• Using these harmful chemicals violates the Food Safety and Standards (Food Products, Standards and Food Additives) Regulations, 2011.
      • Violation attracts imprisonment of up to 7 years and fine of up to Rs 10 lakhs. 
  • Food Colours Allowed by FSSAI:
      • The Food Safety and Standards Authority of India (FSSAI), India’s apex food safety regulator, allows the use of very few natural and synthetic colours in food items. 
      • There is also a restriction on which colours can be used in what type of food product.
      • Natural Food Colours: The natural food colours whose use is allowed includes: carotene and carotenoids (yellow, orange), chlorophyll (green), riboflavin (yellow), caramel, Annatto (orange-red, derived from the seed of an American tree), saffron, and circumin (yellow, from turmeric).
      • Synthetic Colours: The synthetic colours allowed include red from Ponceau 4R, Carmoisine, and Erythrosine; yellow from Tartrazine and Sunset Yellow FCF, blue from Indigo Carmine and Brilliant Blue FCF, and green from: Fast Green FCF.
      • Permitted Food Items: 
        • Permissible food colourings are not allowed in all food items.
        • Food items that can use these colours include ice creams, biscuits, cakes, confectionaries, fruit syrups and crushes, custard powder, jelly crystals, and carbonated or noncarbonated beverages.

Brown Palm Civet  (Paradoxurus Jerdoni)

  • News: A rare sighting of the Brown Palm Civet has been reported in Koyna Wildlife Sanctuary.
  • Common Names: Also known as Jerdon’s palm civets, they are endemic to the Western Ghats.
  • Ecological Role:
      • Brown Palm Civets play a vital role as seed dispersers in their habitat.
      • Their presence is crucial in areas where other large seed dispersers are either non-existent or rare due to human-induced factors, promoting native rainforest growth in the Western Ghats.

Brown Palm Civet (Paradoxurus Jerdoni)

  • Behavior and Habitat:
      • Solitary and Nocturnal: Brown Palm Civets are solitary and nocturnal small carnivores.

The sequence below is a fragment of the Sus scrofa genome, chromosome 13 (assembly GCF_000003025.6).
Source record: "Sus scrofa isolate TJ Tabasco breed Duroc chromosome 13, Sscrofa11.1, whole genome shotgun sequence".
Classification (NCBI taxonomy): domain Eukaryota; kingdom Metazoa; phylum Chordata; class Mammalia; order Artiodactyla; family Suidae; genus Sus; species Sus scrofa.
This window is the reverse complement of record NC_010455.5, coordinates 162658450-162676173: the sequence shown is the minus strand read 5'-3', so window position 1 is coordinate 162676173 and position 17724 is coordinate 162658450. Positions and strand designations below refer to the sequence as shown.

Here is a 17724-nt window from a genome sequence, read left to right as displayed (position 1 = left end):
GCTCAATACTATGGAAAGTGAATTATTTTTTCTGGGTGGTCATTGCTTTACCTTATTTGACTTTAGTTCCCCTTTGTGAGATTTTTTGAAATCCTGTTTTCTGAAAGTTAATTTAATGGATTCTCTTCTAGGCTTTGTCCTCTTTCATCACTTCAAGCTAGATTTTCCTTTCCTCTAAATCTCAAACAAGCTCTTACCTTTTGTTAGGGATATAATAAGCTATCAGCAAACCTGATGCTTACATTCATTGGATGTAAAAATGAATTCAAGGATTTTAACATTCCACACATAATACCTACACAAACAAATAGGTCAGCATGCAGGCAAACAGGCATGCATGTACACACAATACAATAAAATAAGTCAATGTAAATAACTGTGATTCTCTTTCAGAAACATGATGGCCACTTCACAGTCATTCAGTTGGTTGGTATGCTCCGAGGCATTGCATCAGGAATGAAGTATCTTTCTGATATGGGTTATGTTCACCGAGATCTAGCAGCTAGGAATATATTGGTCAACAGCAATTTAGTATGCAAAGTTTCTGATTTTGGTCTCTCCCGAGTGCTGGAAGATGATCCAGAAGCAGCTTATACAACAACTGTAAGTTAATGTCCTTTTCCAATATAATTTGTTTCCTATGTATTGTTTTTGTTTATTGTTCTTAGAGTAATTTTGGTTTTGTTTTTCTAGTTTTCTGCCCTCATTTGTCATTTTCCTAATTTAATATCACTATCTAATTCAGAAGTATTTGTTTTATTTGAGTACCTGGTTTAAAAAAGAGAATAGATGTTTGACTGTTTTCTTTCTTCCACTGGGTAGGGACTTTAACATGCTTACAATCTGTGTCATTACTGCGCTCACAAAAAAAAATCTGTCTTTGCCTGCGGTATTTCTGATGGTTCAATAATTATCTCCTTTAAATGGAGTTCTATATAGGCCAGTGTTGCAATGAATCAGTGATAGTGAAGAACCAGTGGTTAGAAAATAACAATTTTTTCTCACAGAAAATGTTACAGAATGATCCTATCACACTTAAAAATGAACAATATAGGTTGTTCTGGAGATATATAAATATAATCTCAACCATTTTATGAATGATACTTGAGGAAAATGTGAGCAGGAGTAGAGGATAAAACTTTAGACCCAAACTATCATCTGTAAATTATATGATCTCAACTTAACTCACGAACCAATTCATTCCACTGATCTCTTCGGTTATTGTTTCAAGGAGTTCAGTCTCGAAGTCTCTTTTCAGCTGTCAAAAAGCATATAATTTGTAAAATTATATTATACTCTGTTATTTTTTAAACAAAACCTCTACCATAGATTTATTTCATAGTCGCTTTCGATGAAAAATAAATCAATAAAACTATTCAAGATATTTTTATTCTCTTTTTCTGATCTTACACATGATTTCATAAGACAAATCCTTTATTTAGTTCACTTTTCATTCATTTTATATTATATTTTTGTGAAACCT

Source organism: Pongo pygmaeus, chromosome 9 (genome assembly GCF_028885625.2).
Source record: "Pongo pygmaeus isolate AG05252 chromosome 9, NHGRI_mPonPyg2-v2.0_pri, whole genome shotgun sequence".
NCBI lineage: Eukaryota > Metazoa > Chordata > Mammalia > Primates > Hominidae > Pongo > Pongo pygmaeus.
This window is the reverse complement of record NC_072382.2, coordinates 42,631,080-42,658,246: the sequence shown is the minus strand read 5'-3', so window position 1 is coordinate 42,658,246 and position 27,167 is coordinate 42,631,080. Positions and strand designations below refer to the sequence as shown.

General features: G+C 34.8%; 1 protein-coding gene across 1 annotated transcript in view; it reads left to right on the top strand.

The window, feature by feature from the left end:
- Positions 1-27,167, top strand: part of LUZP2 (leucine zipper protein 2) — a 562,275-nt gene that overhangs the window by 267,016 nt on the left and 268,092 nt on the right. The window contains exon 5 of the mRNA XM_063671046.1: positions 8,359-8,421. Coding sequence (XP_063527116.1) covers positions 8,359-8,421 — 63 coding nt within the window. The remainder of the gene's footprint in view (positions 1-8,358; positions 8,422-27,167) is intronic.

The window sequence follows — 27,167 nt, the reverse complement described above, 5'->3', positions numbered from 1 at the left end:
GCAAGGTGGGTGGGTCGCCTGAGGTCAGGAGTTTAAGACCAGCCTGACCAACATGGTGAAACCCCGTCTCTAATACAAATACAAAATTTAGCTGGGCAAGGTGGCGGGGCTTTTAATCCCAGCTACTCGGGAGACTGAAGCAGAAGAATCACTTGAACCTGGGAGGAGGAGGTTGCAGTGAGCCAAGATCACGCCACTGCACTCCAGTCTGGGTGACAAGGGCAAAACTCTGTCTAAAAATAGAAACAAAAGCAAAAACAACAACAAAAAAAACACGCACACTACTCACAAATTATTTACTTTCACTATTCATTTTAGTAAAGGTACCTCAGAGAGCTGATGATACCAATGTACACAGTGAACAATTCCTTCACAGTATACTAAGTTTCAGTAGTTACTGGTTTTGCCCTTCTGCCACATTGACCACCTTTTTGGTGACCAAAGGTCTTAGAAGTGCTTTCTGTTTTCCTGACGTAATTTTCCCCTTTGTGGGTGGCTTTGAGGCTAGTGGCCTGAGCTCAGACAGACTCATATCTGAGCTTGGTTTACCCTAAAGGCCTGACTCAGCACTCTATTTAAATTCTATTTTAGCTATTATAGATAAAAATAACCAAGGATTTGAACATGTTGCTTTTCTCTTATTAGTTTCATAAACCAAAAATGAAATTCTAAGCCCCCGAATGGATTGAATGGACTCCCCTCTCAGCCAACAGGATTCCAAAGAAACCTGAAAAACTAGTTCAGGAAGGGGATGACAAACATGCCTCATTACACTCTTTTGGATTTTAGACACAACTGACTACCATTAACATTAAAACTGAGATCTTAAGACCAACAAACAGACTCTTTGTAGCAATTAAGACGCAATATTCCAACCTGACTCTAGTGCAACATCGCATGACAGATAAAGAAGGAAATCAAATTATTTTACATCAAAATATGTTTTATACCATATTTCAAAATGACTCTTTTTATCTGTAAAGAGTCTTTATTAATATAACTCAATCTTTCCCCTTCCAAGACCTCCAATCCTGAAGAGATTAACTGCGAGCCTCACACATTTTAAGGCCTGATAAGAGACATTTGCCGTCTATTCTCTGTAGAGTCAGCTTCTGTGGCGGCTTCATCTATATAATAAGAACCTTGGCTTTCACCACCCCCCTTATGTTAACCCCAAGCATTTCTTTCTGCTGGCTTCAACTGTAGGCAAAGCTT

• Habitat: They thrive in high-altitude tropical rainforests.
      • Distribution: It is endemic to the Western Ghats. 
        • Found in Anamalai, Periyar, Parambikulam, Kalakkad Mundanthurai and Meghamalai Tiger Reserves; Kodaikanal, Munnar forest divisions; and Srivilliputhur.
        •  Also found from Castle Rock in Goa. 
      • Elevation: Inhabit rainforest tracts at elevations of 500–1,300 meters.
  • Food Habits: 
      • Diet: Predominantly frugivorous, they forage widely but have one of the smallest diet ranges among South Asia’s small carnivores.
  • Conservation Status: 
      • IUCN Status: Least Concern
      • CITES Listing: Appendix III
      • Wildlife (Protection) Act 1972:  Schedule II
  • Koyna Wildlife Sanctuary: 
      • It is situated in the Western Ghats of Maharashtra.
      • It is an important protected area within the larger Western Ghats, a UNESCO World Heritage Site.
      • Koyna Wildlife Sanctuary area is known as the renewable energy capital of Maharashta because of its hydro electric and wind energy projects.
      • It is closely associated with the Koyna Dam, which is one of the largest dams in Maharashtra. 
      • Flora: Evergreen forests, semi-evergreen forests, and deciduous forests, teak, shisham, and ain, along with a diverse understorey of shrubs and herbs.
      • Fauna: Indian bison (gaur), Indian elephants, Indian leopards, sloth bears, sambar deer etc.

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Pearl Spot Fish (Etroplus suratensis) 

  • News:  The Kerala University of Fisheries and Ocean Studies (Kufos) is preparing to launch a genome editing mission to enhance pearl spot fish production.
  • Common Name:  
      • Known as “Karimeen” in Kerala, it is an indigenous fish found along the east and south-west coasts of Peninsular India.
      • The Government of Kerala declared pearlspot as the official fish of Kerala.
      • It belongs to the family Cichlidae.
  • Habitat:
      • Pearlspot is a euryhaline fish, thriving well in brackish waters and has the ability to live both in fresh and saline waters.
      • It is also an important candidate species for aquaculture in ponds.

Pearl Spot Fish (Etroplus suratensis)

  • Physical Characteristics:
      • Elevated, laterally compressed body.
      • Small cleft mouth.
      • Light green color with eight vertical bands in its natural habitat.
  • Year-Round Availability: Seed of pearl spot is available throughout the year along the east and south-west coasts of India.
  • Peak Seasons: May-July and November-February are the peak seasons of abundance.
  • Geographical Range: Widely available in the South, especially in the Kerala backwaters, Karnataka, and Andhra Pradesh.
  • Nutrient-Rich: Low-fat, high-protein food, rich in omega-3 fatty acids, which are beneficial for heart and brain health.
      • Rich in Vitamin D and riboflavin.
      • Contains minerals such as calcium and phosphorus.
  • IUCN Status: Least Concern